With only around three weeks now left before the Assembly is dissolved ahead of the upcoming May election, the report ended by recommending that the new committee which will be formed after May should seek to draw the inquiry to a conclusion “early in the next mandate” (that is, early in the life of the new Assembly).

However, the report also appeared to raise the possibility that the inquiry may never be finished at all, stating at one point that its handling of uncooperative witnesses may need to be revisited “in the event that the successor committee decides to conclude the review”.

The report said there simply had not been time to interview all the people it wanted to before the Assembly’s current term ends.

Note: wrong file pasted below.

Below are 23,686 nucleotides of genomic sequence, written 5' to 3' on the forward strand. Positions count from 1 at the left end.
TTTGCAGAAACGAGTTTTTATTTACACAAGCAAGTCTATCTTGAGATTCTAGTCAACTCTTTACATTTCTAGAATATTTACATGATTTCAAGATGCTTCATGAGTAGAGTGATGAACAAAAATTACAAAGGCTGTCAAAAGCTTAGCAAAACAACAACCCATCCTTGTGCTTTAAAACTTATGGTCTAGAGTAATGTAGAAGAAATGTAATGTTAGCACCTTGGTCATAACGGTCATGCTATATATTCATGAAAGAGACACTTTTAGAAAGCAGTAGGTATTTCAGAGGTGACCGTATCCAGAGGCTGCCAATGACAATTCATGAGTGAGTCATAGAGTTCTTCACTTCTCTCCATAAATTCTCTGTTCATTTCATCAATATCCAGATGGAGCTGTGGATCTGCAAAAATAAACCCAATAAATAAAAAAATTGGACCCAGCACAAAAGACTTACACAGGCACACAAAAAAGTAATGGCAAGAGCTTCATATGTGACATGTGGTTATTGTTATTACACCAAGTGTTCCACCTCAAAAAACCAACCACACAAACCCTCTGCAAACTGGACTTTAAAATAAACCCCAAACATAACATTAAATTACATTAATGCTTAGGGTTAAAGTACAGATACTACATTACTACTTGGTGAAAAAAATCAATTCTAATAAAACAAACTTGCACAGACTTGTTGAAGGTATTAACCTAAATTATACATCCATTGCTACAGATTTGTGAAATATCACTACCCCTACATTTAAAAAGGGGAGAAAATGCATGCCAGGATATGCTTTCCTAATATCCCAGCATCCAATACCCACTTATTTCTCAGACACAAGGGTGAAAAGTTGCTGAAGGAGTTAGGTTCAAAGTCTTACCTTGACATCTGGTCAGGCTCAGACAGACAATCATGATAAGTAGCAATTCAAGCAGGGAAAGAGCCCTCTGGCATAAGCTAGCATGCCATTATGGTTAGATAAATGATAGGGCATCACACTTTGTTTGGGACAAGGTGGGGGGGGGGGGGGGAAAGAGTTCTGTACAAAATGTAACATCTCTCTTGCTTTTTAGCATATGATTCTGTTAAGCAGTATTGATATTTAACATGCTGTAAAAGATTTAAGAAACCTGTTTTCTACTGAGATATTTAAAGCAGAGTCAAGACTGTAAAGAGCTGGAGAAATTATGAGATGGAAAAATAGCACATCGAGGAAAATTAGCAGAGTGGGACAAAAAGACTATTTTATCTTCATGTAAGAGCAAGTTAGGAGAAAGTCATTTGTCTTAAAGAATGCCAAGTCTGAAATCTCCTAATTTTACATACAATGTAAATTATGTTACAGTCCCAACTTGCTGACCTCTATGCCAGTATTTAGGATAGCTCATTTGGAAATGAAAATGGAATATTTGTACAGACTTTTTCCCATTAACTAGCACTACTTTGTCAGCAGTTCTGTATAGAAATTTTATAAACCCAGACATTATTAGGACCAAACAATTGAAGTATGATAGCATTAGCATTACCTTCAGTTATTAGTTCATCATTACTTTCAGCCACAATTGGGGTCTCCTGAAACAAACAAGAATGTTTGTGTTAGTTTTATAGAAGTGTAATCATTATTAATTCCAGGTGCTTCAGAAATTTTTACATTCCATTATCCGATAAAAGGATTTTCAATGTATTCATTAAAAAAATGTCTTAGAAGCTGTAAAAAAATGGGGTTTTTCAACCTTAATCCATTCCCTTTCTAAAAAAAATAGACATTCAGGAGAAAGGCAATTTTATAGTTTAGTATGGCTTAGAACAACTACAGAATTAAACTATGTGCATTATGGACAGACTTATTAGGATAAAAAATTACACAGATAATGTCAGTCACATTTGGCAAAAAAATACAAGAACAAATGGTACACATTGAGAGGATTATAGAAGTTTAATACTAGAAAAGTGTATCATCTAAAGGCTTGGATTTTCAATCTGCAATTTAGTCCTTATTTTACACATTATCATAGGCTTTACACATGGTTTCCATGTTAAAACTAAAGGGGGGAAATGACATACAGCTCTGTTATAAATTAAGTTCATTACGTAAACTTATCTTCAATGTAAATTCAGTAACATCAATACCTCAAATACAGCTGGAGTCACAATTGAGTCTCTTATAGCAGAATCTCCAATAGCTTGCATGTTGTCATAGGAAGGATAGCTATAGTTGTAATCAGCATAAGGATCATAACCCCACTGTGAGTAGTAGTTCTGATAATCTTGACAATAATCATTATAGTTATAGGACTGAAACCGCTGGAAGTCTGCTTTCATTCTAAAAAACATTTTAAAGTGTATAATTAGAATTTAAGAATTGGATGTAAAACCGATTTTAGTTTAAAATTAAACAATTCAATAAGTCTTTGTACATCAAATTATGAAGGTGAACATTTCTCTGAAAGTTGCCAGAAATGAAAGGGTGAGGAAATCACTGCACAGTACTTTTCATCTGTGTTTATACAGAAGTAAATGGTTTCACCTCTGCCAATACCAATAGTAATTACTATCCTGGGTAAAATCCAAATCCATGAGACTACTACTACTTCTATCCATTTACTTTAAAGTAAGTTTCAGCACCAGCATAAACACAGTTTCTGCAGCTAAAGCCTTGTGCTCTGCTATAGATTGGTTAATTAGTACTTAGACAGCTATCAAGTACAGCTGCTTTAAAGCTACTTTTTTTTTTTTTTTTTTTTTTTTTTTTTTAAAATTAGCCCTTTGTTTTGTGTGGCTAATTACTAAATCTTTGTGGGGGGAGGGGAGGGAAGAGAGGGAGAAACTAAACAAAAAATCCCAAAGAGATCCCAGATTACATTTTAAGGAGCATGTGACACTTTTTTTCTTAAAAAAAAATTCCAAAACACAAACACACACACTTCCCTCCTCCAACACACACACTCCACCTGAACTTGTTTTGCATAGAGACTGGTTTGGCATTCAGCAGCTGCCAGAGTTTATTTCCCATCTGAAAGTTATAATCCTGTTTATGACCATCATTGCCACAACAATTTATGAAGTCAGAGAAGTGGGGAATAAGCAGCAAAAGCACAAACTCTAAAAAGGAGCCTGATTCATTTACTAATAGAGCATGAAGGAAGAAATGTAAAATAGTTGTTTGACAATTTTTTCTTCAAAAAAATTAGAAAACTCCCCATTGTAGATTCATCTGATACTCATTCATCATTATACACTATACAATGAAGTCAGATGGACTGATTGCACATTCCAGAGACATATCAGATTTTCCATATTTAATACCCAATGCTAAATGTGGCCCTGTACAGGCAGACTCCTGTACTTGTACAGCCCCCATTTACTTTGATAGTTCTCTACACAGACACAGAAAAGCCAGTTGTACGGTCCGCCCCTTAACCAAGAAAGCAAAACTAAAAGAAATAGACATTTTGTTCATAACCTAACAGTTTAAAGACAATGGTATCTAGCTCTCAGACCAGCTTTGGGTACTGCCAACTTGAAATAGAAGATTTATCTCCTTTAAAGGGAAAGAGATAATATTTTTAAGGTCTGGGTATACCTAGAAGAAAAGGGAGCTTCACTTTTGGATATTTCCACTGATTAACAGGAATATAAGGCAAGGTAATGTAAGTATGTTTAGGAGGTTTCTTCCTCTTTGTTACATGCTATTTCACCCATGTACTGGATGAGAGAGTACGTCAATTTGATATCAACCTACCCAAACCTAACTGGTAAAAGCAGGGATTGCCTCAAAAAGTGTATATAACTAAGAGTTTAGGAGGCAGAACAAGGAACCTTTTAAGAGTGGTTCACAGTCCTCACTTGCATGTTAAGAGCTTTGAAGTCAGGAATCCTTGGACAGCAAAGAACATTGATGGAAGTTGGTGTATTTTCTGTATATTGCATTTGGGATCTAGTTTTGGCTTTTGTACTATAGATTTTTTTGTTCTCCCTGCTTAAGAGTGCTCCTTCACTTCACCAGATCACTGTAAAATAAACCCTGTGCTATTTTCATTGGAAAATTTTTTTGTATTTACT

Its list of “key witnesses” which a newly formed post-election committee should interview in the flesh include:

Former finance minister Simon Hamilton.

Two former special advisors in Stormont’s Department of Finance and Personnel, Graham Craig and Allan Ewart (neither of whom responded to the invitation to appear before MLAs);

Representatives of NAMA itself, who have so far “refused to attend oral hearings”;

Frank Cushnahan and Brian Rowntree, both former external members of NAMA’s Northern Ireland Advisory Committee;

Representatives of New York-based Cerberus, which has so far declined to attend (a firm which has ties to ex-US vice-president Dan Quayle);

Representatives of California-based firm PIMCO, which had been considering buying the package of loans, and has also so far declined to attend;